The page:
Xiamora Castro, a woman soon to be president of Honduras


In Honduras, left-wing candidate Xiomara Castro appears to have won Sunday’s presidential election, although just over half of the votes were counted.

Her right-wing rival Nasry Asfura of the ruling National Party said he personally congratulated the left-wing candidate after acknowledging “her triumph”.

According to partial results covering 52.57% of the ballots, Xiamora Castro, 62, of the Freedom and Refoundation Party (Free) obtained 53.41% of the vote, far ahead of Nasry Asfura (34.08%).

If this result is confirmed, Xiamora Castro will become the very first woman president of the Central American country.

As early as Sunday evening, Xiomara Castro, who is also the wife of former President Manuel Zelaya, overthrown in 2009 by a coup, claimed victory and promised to “form a government of reconciliation”.

In this Central American country of 10 million inhabitants, plagued by violence and poverty, participation is established at a “historic” level of over 60%, according to the National Electoral Council.

On Tuesday, in a preliminary statement, the European Union observation mission stressed that the “Election day was generally calm and the transmission of results has gone smoothly so far”.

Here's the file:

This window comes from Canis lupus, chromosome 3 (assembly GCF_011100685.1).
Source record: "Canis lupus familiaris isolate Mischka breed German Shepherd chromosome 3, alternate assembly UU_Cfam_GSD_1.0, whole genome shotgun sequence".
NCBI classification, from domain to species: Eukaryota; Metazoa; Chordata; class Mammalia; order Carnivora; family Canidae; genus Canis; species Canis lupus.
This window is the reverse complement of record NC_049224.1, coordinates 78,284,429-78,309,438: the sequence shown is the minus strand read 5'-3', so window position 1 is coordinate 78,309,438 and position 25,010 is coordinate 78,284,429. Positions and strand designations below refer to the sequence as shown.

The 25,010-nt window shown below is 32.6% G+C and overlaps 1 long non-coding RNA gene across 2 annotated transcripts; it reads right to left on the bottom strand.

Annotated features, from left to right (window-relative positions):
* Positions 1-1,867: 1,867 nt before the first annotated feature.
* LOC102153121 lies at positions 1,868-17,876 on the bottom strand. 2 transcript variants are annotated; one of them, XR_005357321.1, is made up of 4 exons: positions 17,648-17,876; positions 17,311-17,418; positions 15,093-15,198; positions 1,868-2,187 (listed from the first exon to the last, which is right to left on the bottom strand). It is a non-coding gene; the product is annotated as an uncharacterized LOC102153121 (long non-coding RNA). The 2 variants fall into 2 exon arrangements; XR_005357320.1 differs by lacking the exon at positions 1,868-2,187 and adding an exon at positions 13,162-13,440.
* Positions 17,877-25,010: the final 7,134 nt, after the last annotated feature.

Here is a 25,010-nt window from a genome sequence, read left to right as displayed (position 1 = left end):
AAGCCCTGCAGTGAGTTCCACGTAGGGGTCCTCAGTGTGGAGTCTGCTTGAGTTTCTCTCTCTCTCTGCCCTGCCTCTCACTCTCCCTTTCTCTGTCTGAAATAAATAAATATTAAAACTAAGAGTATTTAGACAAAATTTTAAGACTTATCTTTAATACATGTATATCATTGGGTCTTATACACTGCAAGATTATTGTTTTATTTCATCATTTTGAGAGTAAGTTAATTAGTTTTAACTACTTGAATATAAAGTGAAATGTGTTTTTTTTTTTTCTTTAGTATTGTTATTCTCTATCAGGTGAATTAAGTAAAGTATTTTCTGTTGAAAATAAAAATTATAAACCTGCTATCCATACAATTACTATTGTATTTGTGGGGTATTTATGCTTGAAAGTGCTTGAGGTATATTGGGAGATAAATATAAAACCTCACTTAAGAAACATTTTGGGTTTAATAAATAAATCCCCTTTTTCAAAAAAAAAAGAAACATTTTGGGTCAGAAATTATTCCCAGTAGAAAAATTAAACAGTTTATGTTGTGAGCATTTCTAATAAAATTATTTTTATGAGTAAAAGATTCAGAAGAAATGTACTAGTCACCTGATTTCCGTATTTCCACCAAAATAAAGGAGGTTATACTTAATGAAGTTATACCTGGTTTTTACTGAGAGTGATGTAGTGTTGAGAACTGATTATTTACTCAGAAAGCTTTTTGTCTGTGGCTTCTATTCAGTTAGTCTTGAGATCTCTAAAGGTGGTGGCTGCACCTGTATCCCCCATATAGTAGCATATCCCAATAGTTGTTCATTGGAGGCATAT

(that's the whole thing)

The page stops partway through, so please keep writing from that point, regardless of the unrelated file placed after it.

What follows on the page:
Xiomara Castro’s victory allays fears of a new contested vote and violent protests in the country.

It will put an end to twelve years of reign of the National Party. Xiamora Castro will succeed President Juan Orlando Hernandez, who is ending his second term amid suspicion of drug trafficking.

In 2013, Juan Carlos Hernandez beat Xiomara Castro by a short head and then broke the Constitution to run for a second term in 2017. His dubious re-election over the wire against television star Salvador Nasralla had caused many violent demonstrations.

Multiple challenges to overcome

Xiamora Castro will have to rule a country bruised by gang violence, drug trafficking and the consequences of two devastating hurricanes that devastated in 2020 the country where 59% of the population lives in poverty.

Each year, tens of thousands of Hondurans try to join the million of their compatriots who have fled violence and misery, the overwhelming majority in the United States.

Unemployment has almost doubled in one year due in particular to the coronavirus pandemic, going from 5.7% in 2019 to 10.9% in 2020.

With a homicide rate of 37.6 per 100,000 inhabitants in 2020, Honduras is also one of the most dangerous countries in the world (excluding conflict zones).


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